I’m not an artist, but I feel like the information I’ve received in the past few days has been the equivalent of taking a perfectly fine drawing and filling in more detail to make it even more beautiful and complete.

Or perhaps think of a cello playing the melody line of a song and then listen again to the song with the rest of the orchestra joining in.

I don’t feel my life or identity has been in any way inadequate before this information was added to the mix. I do feel a few more pieces have been added to the puzzle of me.

At the end of this rather amazing week, I’m grateful. I’m so thankful my birth mother called me. I’m so glad I got to tell her I love her and thank her for giving me life.

I hope to hear from her again. I recognize I might not ever hear from her again. I remain grateful for the 10 minutes I got to speak with her this week.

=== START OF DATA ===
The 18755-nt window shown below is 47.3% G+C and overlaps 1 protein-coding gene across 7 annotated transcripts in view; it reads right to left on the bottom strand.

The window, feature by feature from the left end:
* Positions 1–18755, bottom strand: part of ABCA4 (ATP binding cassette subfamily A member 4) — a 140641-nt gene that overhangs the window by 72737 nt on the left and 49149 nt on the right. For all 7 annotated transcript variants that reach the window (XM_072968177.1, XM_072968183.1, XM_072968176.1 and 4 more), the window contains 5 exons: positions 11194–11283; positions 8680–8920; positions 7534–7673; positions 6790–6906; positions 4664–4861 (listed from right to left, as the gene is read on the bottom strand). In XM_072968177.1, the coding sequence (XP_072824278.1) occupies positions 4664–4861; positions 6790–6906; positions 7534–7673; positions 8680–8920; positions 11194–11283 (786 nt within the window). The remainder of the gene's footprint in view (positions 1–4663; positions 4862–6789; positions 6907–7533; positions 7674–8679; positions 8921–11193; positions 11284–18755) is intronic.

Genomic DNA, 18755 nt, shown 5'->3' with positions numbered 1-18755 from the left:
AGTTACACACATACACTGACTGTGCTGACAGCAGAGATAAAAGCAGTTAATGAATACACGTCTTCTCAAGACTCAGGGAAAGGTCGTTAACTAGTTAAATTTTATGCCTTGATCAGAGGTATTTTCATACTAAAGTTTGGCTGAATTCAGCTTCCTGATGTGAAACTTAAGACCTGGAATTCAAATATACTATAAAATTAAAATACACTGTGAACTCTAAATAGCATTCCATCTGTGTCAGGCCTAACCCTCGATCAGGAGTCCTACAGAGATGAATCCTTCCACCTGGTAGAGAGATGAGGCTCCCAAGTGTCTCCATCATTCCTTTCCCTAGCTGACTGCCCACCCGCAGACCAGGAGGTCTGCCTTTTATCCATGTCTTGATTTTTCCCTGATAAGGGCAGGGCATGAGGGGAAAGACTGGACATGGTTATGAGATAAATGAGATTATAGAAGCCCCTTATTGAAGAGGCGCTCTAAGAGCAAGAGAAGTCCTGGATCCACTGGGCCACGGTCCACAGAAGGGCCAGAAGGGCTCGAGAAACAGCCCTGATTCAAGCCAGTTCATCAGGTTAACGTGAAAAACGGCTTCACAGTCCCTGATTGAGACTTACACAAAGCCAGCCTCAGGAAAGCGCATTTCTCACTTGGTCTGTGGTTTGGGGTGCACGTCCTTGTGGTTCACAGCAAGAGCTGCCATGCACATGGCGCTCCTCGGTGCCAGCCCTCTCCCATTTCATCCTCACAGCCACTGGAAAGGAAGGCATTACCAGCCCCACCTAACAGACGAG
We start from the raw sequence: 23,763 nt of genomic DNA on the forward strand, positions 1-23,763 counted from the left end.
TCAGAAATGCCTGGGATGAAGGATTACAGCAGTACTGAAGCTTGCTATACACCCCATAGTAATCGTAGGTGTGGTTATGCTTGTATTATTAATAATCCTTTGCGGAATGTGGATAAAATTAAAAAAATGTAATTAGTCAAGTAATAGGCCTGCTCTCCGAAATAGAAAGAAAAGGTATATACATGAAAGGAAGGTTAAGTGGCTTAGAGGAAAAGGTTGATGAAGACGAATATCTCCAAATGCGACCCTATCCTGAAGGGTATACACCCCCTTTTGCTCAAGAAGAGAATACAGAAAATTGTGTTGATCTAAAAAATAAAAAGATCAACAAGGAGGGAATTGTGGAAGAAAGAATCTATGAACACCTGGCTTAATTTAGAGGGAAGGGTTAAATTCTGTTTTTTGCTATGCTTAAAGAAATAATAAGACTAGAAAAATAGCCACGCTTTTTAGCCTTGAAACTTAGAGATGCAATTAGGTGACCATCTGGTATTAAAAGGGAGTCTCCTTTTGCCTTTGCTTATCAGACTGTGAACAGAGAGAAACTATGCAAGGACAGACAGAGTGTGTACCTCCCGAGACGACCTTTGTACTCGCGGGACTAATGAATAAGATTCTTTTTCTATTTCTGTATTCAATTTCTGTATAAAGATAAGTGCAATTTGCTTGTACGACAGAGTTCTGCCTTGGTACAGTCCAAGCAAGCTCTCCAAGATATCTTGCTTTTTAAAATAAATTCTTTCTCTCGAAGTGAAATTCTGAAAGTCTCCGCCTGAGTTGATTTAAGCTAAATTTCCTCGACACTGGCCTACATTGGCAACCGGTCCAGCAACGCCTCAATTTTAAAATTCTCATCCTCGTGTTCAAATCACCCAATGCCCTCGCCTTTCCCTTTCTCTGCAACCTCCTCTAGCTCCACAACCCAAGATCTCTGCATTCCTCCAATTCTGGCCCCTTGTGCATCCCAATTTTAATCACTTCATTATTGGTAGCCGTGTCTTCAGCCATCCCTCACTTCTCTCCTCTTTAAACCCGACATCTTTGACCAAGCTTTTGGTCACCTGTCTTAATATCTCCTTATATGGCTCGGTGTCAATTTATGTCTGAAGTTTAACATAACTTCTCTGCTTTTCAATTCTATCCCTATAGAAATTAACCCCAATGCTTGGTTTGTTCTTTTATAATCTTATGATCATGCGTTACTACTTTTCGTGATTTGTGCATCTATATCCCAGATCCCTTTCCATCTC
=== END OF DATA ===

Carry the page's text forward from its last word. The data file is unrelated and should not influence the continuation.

I’m still answering the “Who Are You” question. I suspect we all are, one way or another.

Who are you?

16 thoughts on “Who Are You

  1. I’m so very glad for you, Marci! It is in no way the same, but the work I’ve done with the Enneagram has made me more aware of who I am. “Oh, THAT’S me…” that gasp of recognition. Praying for you in the process.


  2. So happy you got to speak to her! I so want her to call you again and get to know the amazing person she brought into this world! However, Even if that doesn’t happen, you now know more that gives you some answers and peace! Well done! Or, as my fav Texan actor would say…alright, alright, alright! 🙂


  3. Oh my word, what an incredible gift! Thank you for sharing this part of your journey, Marci. I imagine your birth mother has at least some inkling that she should be very, very proud of the woman you’ve become.


  4. Wow, Marci. I don’t mind telling you that this really touches close to home for us, for my husband and my stepdaughter, who is adopted. Very complex, and lots of issues. Whew. Holding you in prayer, my friend. Dori


  5. Marci,